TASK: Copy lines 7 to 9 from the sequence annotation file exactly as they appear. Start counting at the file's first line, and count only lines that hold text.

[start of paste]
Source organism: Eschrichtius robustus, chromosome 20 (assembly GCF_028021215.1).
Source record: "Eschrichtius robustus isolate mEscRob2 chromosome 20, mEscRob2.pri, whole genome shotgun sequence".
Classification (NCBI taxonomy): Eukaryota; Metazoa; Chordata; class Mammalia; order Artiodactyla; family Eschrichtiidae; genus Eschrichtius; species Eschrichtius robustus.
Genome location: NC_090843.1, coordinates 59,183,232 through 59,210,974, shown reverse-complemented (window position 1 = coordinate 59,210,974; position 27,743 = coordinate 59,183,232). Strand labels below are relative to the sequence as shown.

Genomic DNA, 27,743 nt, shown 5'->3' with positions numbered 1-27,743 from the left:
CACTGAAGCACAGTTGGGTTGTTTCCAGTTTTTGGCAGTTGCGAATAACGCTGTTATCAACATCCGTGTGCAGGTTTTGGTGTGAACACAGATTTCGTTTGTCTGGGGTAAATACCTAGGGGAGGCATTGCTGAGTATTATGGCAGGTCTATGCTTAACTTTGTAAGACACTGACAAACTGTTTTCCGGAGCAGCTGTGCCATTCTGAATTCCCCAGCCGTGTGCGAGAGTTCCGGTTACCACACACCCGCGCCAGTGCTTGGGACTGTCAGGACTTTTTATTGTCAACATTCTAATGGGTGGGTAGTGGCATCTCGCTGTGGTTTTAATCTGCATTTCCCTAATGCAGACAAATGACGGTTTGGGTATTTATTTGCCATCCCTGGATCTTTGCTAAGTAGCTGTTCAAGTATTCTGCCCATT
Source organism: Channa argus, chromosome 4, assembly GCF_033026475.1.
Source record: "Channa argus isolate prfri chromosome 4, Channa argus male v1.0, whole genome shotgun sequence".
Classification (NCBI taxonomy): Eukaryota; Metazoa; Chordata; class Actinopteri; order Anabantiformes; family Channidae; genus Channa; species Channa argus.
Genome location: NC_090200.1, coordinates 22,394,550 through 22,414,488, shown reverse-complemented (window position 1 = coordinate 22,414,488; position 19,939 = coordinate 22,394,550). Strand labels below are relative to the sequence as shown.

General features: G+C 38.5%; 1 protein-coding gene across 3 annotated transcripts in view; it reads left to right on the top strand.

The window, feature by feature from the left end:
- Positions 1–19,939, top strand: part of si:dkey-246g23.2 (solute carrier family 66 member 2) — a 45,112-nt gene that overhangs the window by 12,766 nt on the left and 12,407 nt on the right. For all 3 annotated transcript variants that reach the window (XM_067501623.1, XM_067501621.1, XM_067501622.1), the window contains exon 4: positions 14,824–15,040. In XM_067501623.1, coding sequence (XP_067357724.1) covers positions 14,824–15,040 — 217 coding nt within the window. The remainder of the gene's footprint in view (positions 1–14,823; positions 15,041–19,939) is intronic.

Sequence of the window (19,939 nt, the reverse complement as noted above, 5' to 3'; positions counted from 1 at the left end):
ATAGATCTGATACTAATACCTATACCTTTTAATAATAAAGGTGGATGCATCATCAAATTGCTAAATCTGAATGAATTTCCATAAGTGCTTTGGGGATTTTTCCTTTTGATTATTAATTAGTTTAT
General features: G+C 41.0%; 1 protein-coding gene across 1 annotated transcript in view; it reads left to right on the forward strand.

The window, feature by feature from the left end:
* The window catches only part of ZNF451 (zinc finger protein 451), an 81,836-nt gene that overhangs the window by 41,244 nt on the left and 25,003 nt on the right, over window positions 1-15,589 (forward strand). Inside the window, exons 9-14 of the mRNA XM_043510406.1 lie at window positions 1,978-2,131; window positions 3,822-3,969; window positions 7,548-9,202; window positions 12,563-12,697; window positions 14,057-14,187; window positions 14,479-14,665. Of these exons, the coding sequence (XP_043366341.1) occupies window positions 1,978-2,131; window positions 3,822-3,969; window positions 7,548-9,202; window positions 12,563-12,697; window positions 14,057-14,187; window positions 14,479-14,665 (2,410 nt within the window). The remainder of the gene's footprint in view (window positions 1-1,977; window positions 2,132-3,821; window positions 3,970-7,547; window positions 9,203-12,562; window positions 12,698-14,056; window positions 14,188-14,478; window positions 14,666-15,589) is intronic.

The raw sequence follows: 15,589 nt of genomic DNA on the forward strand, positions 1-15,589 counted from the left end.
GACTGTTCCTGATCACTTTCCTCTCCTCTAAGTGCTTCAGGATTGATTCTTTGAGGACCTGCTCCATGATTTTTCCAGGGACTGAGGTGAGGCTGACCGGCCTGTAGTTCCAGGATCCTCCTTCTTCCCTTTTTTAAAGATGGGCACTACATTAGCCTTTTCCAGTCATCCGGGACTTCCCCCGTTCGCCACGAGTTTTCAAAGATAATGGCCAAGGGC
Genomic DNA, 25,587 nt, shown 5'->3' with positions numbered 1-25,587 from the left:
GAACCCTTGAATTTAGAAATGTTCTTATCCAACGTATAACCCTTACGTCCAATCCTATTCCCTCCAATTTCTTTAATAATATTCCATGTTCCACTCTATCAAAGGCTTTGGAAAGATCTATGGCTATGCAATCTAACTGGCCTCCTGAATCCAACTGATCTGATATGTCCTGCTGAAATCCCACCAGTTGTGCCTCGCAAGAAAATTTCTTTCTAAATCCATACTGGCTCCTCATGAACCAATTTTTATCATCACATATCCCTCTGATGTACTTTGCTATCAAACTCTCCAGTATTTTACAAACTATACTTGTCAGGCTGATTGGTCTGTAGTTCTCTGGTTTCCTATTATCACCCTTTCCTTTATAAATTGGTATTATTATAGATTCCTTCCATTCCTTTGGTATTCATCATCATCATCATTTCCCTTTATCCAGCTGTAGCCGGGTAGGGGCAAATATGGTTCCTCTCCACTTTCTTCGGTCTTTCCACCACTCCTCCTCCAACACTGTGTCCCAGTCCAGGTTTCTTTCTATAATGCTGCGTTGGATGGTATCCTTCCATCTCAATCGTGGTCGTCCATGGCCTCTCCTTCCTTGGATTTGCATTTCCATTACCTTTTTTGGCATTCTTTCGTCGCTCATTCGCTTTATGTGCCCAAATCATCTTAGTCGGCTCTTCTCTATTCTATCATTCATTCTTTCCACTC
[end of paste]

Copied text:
Source organism: Channa argus, chromosome 4, assembly GCF_033026475.1.
Source record: "Channa argus isolate prfri chromosome 4, Channa argus male v1.0, whole genome shotgun sequence".
Classification (NCBI taxonomy): Eukaryota; Metazoa; Chordata; class Actinopteri; order Anabantiformes; family Channidae; genus Channa; species Channa argus.